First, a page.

Martin Scorsese interviews his mother and father about their life in New York City and the family history back in Sicily. These are two people who have lived together for a long time and ... See full summary »
In the late Spring of 1970, nationwide protests against the war in Vietnam focused in the Wall Street area of New York City and ultimately in a major anti-war demonstration in Washington, ... See full summary »
Thanksgiving, 1976, San Francisco's Winterland: the Band performs its last concert after 16 years on the road. Some numbers they do alone, some songs include guest artists from Ronnie Hawkins (their first boss, when they were the Hawks) to Bob Dylan (their last, when as his backup and as a solo group, they came into their own). Scorsese's camera explores the interactions onstage in the making of music. Offstage, he interviews the Band's five members, focusing on the nature of life on the road. The friendships, the harmonies, the hijinks, and the wear and tear add up to a last waltz. Written by
In the interview where Helm and Robertson talk about their first time in New York, Robertson states that they stayed in the Times Square Hotel located on 42 Street. The Times Square Hotel is actually located on W. 43 St between 7th and 8th Avenues. The building has since been renovated into apartments but the lobby and most of the building remains true to its hotel roots and is still named the Times Square. See more »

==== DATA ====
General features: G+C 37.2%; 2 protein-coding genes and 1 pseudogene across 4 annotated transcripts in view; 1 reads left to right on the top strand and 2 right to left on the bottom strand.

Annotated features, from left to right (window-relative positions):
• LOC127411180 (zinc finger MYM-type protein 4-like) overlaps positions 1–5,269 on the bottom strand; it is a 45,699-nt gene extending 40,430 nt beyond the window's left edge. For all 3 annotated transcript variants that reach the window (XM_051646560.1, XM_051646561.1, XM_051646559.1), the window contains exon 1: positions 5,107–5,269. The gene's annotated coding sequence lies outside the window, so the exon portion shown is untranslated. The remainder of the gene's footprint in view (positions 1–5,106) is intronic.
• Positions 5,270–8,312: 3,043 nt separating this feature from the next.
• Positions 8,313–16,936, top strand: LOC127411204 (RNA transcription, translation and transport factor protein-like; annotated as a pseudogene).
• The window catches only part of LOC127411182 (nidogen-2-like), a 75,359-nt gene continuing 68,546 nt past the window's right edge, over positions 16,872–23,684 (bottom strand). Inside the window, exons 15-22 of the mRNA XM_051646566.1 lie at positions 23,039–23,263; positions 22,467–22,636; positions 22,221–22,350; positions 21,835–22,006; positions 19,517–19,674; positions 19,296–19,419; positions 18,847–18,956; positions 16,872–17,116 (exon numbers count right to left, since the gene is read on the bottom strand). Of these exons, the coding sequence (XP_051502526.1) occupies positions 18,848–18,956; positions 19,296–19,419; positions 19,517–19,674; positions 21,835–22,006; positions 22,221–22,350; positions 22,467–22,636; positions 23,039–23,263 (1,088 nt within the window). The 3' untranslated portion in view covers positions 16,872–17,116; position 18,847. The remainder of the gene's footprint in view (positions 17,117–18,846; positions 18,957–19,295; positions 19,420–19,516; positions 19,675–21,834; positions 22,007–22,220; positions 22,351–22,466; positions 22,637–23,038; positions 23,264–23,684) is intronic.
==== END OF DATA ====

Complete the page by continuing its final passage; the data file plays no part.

During Garth Hudson's solo in the song "Stagefright", the entire song cuts forward approximately 25 seconds. See more »
Further on up the road / Someone's gonna hurt you like you hurt me / Further on up the road / Someone's gonna hurt you like you hurt me / Further on up the road / Baby, just you wait and see.
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At the beginning of the film it just says: "THIS FILM SHOULD BE PLAYED LOUD!" See more »
Without doubt the best lineup for a free concert that also served turkey.
If you, as a music lover, have ever wondered what it would be like to see a concert starring the very cream of the crop from the sixties and seventies, you have that opportunity now. Martin Scorcese has produced a film that should be mandatory viewing for anyone who calls themselves a rock lover. While all the performances are memorable, Van Morrison, Bob Dylan, Eric Clapton and, of course, The Band are incredible. Beyond the music, the very premise of the concert is amazing: A big bang to end the era, thanksgiving dinner for thousands, a wicked lineup, great music and some really enlightening interviews. The Last Waltz is a must see if you are a fan of the rock&roll genre, as The Band and friends not only play their hearts out, but also pay tribute to the sound that we all know and love.
Watch it, you won't regret the time spent.
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